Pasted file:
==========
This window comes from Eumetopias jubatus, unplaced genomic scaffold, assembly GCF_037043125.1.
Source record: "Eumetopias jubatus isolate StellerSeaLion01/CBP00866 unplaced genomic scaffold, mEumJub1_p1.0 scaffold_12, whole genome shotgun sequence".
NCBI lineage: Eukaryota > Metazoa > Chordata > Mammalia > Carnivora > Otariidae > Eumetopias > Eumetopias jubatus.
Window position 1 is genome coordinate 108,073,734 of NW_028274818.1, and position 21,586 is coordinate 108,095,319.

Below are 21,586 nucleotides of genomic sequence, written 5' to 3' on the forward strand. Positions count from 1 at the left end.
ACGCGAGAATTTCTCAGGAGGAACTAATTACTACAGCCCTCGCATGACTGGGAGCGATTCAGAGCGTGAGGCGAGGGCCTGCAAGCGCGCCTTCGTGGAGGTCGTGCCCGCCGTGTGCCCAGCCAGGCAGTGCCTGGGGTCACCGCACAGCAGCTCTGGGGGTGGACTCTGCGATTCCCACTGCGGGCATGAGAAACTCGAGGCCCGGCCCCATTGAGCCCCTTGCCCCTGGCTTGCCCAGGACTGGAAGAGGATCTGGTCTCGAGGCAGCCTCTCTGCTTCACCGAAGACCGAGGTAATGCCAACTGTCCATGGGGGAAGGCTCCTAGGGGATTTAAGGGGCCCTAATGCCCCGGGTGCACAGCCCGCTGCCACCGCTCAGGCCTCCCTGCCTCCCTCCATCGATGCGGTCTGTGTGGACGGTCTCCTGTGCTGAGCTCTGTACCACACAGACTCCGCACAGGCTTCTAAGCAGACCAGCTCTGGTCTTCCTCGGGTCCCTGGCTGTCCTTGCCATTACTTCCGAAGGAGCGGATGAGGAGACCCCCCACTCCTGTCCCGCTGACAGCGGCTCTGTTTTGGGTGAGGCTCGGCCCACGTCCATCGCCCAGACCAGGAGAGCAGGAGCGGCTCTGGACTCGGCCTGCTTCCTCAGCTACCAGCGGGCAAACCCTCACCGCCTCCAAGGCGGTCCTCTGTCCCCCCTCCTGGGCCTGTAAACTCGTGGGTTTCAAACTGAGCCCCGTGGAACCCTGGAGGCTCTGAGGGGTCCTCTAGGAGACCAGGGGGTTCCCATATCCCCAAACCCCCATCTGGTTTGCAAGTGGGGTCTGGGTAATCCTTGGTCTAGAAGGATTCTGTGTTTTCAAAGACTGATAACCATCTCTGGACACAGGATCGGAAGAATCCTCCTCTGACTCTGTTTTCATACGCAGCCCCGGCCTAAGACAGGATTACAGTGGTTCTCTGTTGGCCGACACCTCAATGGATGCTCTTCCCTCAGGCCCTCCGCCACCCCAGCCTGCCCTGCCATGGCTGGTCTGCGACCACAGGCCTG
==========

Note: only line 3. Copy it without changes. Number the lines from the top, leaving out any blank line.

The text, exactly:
NCBI lineage: Eukaryota > Metazoa > Chordata > Mammalia > Carnivora > Otariidae > Eumetopias > Eumetopias jubatus.